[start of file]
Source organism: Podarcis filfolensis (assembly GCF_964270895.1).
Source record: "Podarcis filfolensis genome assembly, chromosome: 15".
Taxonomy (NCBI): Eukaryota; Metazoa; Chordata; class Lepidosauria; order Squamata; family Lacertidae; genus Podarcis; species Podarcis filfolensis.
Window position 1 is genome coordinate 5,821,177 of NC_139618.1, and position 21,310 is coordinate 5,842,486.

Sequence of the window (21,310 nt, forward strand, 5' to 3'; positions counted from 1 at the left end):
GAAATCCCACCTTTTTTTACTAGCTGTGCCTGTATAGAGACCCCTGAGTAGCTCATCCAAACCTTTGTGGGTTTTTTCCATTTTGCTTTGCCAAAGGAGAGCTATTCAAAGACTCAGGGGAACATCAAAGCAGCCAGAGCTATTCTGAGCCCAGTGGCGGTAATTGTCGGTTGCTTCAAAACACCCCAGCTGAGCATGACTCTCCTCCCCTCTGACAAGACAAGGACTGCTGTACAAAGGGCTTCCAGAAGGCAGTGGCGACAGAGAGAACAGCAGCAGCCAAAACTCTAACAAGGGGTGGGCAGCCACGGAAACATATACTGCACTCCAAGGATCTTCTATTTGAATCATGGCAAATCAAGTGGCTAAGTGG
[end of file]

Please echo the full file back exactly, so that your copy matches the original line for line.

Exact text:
Source organism: Podarcis filfolensis (assembly GCF_964270895.1).
Source record: "Podarcis filfolensis genome assembly, chromosome: 15".
Taxonomy (NCBI): Eukaryota; Metazoa; Chordata; class Lepidosauria; order Squamata; family Lacertidae; genus Podarcis; species Podarcis filfolensis.
Window position 1 is genome coordinate 5,821,177 of NC_139618.1, and position 21,310 is coordinate 5,842,486.

Sequence of the window (21,310 nt, forward strand, 5' to 3'; positions counted from 1 at the left end):
GAAATCCCACCTTTTTTTACTAGCTGTGCCTGTATAGAGACCCCTGAGTAGCTCATCCAAACCTTTGTGGGTTTTTTCCATTTTGCTTTGCCAAAGGAGAGCTATTCAAAGACTCAGGGGAACATCAAAGCAGCCAGAGCTATTCTGAGCCCAGTGGCGGTAATTGTCGGTTGCTTCAAAACACCCCAGCTGAGCATGACTCTCCTCCCCTCTGACAAGACAAGGACTGCTGTACAAAGGGCTTCCAGAAGGCAGTGGCGACAGAGAGAACAGCAGCAGCCAAAACTCTAACAAGGGGTGGGCAGCCACGGAAACATATACTGCACTCCAAGGATCTTCTATTTGAATCATGGCAAATCAAGTGGCTAAGTGG